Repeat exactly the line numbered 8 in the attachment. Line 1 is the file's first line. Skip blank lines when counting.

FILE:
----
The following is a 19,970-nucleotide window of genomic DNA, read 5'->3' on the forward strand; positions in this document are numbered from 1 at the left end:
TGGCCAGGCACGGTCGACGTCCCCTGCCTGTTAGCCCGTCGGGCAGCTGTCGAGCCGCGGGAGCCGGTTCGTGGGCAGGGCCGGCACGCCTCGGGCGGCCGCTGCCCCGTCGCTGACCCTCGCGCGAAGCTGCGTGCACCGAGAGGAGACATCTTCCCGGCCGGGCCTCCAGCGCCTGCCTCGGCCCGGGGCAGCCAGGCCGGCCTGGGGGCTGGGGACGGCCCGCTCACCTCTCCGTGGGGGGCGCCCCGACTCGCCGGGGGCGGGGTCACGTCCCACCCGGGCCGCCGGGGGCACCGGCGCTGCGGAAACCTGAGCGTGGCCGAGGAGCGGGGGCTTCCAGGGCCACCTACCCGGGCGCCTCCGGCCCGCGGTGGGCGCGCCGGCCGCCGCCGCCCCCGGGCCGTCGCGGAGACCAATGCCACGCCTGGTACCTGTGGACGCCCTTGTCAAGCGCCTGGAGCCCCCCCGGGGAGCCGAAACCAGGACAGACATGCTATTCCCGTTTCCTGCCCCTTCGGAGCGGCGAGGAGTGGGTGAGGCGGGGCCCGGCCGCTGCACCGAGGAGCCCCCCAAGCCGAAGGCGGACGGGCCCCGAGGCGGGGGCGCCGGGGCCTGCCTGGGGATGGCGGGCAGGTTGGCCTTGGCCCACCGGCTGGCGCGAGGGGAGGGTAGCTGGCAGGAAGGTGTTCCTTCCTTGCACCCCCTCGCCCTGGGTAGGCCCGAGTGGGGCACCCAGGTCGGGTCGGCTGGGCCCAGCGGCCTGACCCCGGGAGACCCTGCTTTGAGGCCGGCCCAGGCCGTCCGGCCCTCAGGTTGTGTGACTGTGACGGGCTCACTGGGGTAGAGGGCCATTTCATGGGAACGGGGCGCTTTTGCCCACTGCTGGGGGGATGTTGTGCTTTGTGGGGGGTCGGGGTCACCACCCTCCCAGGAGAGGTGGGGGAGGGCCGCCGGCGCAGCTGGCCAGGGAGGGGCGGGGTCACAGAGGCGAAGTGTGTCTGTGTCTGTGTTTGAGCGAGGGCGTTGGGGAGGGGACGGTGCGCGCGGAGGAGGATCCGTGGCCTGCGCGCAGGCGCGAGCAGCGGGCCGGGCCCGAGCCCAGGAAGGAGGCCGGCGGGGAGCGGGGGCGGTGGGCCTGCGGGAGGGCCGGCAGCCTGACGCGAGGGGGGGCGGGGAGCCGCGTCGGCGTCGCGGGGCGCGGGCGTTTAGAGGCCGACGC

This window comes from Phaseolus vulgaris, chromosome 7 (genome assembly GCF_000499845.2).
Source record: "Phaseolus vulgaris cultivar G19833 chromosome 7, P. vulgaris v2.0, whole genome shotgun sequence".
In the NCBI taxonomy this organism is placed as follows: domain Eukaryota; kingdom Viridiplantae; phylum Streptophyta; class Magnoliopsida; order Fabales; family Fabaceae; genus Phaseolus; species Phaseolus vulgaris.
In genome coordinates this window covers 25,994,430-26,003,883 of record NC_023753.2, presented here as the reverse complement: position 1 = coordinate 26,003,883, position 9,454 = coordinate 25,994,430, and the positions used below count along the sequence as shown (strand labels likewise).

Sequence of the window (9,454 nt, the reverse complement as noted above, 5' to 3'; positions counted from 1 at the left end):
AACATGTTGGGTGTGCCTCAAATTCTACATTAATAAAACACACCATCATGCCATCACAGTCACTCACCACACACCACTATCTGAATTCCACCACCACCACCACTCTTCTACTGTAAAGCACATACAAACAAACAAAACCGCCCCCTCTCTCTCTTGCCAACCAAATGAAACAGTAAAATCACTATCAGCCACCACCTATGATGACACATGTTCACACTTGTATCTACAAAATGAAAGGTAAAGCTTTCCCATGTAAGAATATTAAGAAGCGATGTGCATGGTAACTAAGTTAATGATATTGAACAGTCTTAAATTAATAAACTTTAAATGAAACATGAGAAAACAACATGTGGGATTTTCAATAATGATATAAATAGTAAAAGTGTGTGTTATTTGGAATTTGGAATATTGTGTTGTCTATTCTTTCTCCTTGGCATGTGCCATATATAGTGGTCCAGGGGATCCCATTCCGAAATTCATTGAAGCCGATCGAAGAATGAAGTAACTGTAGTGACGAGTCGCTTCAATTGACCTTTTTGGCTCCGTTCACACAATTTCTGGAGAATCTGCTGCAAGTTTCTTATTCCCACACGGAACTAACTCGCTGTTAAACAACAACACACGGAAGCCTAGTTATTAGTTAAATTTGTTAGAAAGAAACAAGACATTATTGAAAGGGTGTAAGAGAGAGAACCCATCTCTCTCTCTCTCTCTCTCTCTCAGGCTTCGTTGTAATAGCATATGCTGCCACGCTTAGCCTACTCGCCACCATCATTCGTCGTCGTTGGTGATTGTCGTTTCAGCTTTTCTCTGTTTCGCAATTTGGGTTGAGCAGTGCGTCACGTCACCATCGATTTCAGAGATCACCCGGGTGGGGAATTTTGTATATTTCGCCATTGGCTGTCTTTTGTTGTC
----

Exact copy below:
AACATGTTGGGTGTGCCTCAAATTCTACATTAATAAAACACACCATCATGCCATCACAGTCACTCACCACACACCACTATCTGAATTCCACCACCACCACCACTCTTCTACTGTAAAGCACATACAAACAAACAAAACCGCCCCCTCTCTCTCTTGCCAACCAAATGAAACAGTAAAATCACTATCAGCCACCACCTATGATGACACATGTTCACACTTGTATCTACAAAATGAAAGGTAAAGCTTTCCCATGTAAGAATATTAAGAAGCGATGTGCATGGTAACTAAGTTAATGATATTGAACAGTCTTAAATTAATAAACTTTAAATGAAACATGAGAAAACAACATGTGGGATTTTCAATAATGATATAAATAGTAAAAGTGTGTGTTATTTGGAATTTGGAATATTGTGTTGTCTATTCTTTCTCCTTGGCATGTGCCATATATAGTGGTCCAGGGGATCCCATTCCGAAATTCATTGAAGCCGATCGAAGAATGAAGTAACTGTAGTGACGAGTCGCTTCAATTGACCTTTTTGGCTCCGTTCACACAATTTCTGGAGAATCTGCTGCAAGTTTCTTATTCCCACACGGAACTAACTCGCTGTTAAACAACAACACACGGAAGCCTAGTTATTAGTTAAATTTGTTAGAAAGAAACAAGACATTATTGAAAGGGTGTAAGAGAGAGAACCCATCTCTCTCTCTCTCTCTCTCTCTCAGGCTTCGTTGTAATAGCATATGCTGCCACGCTTAGCCTACTCGCCACCATCATTCGTCGTCGTTGGTGATTGTCGTTTCAGCTTTTCTCTGTTTCGCAATTTGGGTTGAGCAGTGCGTCACGTCACCATCGATTTCAGAGATCACCCGGGTGGGGAATTTTGTATATTTCGCCATTGGCTGTCTTTTGTTGTC